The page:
Report

If your boss wanted to give you a $1,300 bonus on the spot, you’d take it, right?

A surprising number of Americans actually don’t. Many employees are offered that incentive in the form of a 401(k) match and for whatever reason, end up turning it down. Our new research report estimates that Americans are likely to leave a total of $24 billion in unclaimed 401(k) company matches on the table each year.

We arrived at this startling number by looking at the saving records of 4.4 million retirement plan participants at 553 companies. We found that one in four employees (25%) miss out on receiving their full company 401(k) match by not saving enough on their own. The typical employee who fails to receive the full match leaves $1,336 of potential “free money” on the table each year. For the average employee, that’s an extra 2.4% of missed annual income. (See infographic for more.)

With compounding, this could amount to as much as $42,855 over 20 years!

Why do so many employees miss out on potentially receiving thousands of dollars every year?

Employees tend to save more for retirement as they age and earn more money. For example, 42% of plan participants earning less than $40,000 per year do not take full advantage of their employer match. That compares to just 10% of employees who earn more than $100,000 annually. Likewise, employees under age 30 are approximately twice as likely to miss out on their employer match compared to employees over the age of 60 (30% vs. 16%).

For many employees, middle age poses additional savings challenges. We found that the steady decline in employees missing out on their match is interrupted between ages 35 and 45, when the rate of decline flattens out. While we didn’t specifically look at why this savings dip occurs, it may have to do with the growing costs of raising a family, saving to send kids to college or buying a home.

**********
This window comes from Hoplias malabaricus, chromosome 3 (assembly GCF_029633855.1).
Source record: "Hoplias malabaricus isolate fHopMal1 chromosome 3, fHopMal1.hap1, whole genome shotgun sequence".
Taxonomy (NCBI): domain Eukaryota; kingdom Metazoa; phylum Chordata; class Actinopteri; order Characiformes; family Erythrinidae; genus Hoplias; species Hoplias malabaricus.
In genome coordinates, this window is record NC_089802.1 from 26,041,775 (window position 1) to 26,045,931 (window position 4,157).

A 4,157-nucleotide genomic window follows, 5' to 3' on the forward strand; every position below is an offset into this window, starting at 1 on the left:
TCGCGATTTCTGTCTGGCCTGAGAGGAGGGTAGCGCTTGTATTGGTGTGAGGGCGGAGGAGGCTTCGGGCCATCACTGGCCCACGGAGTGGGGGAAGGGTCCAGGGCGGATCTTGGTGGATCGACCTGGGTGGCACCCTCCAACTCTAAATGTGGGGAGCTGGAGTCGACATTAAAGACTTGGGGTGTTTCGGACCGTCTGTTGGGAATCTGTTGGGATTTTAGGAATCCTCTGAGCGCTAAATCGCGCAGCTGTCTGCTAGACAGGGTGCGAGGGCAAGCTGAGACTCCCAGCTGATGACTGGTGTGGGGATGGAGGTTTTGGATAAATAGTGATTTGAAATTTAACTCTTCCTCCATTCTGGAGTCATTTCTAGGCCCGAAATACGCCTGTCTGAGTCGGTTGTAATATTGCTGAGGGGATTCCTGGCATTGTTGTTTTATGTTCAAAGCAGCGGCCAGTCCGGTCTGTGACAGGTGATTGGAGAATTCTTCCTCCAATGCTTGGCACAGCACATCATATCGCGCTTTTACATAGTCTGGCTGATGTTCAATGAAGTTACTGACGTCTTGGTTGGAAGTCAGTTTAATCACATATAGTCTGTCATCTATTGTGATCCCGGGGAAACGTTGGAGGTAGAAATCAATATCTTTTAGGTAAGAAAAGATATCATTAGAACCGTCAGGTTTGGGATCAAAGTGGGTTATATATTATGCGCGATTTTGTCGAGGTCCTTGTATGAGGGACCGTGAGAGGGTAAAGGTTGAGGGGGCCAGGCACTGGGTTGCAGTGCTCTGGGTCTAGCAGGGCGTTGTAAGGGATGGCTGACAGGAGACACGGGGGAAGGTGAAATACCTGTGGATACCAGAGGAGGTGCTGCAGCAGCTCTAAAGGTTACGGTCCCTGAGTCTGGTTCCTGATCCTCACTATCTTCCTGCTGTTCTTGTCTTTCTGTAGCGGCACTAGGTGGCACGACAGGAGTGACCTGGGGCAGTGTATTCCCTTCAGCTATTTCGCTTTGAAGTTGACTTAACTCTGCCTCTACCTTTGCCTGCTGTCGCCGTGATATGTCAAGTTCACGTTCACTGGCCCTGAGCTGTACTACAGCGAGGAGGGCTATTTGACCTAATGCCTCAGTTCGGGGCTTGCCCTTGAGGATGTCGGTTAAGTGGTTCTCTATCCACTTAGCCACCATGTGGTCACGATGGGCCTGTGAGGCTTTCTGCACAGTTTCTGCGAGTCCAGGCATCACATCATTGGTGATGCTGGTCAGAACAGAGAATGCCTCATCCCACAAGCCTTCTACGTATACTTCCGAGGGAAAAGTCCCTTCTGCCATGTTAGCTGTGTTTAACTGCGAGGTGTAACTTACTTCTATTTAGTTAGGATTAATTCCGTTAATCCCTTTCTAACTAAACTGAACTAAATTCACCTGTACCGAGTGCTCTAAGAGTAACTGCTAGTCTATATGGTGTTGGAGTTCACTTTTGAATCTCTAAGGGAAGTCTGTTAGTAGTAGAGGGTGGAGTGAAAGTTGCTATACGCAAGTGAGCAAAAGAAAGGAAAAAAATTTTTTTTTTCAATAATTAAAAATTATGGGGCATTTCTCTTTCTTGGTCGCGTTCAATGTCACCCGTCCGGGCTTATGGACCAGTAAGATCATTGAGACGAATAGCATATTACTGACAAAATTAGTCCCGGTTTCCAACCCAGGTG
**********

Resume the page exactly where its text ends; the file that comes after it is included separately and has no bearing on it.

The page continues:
Advisory Services Provide a Helpful Nudge

Our report showed that employees across all ages and income levels who used advisory services were less likely to miss out on any of their employer match compared to those not receiving this help. For example, 25% of employees who earn less than $40,000 and who use professional advisory services missed out on part of their employer match, compared to 44% of people who did not use advisory services.

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What can you do to make sure you’re not missing out?

Know your plan. Find out how much your employer will match your 401(k) contributions and strive to save at least enough to get the full match.

Get professional help. If you have access to professional investment help (online advice or managed accounts), take advantage of that benefit.

Ask a financial advisor. Talk with a financial advisor who has a legal commitment as a fiduciary to put their clients’ interests ahead of their own.

Commit to save more when you can. If you can’t afford to save enough to get the full match today, increase your savings rate when you get your next raise — and each raise thereafter — until you reach your 401(k) contribution limit.

Greg Stein, Financial Engines director of investment technology, had this to say about the report and the importance of saving enough to get the full employer match:

“The 401(k) match is one of the best deals going for employees, providing an immediate 100% return per dollar invested. Maximizing your available 401(k) match is a key way for millions of American employees to improve their retirement security. While many people might feel like they can’t afford to save more, we hope that these numbers help them realize that they can’t afford not to.”

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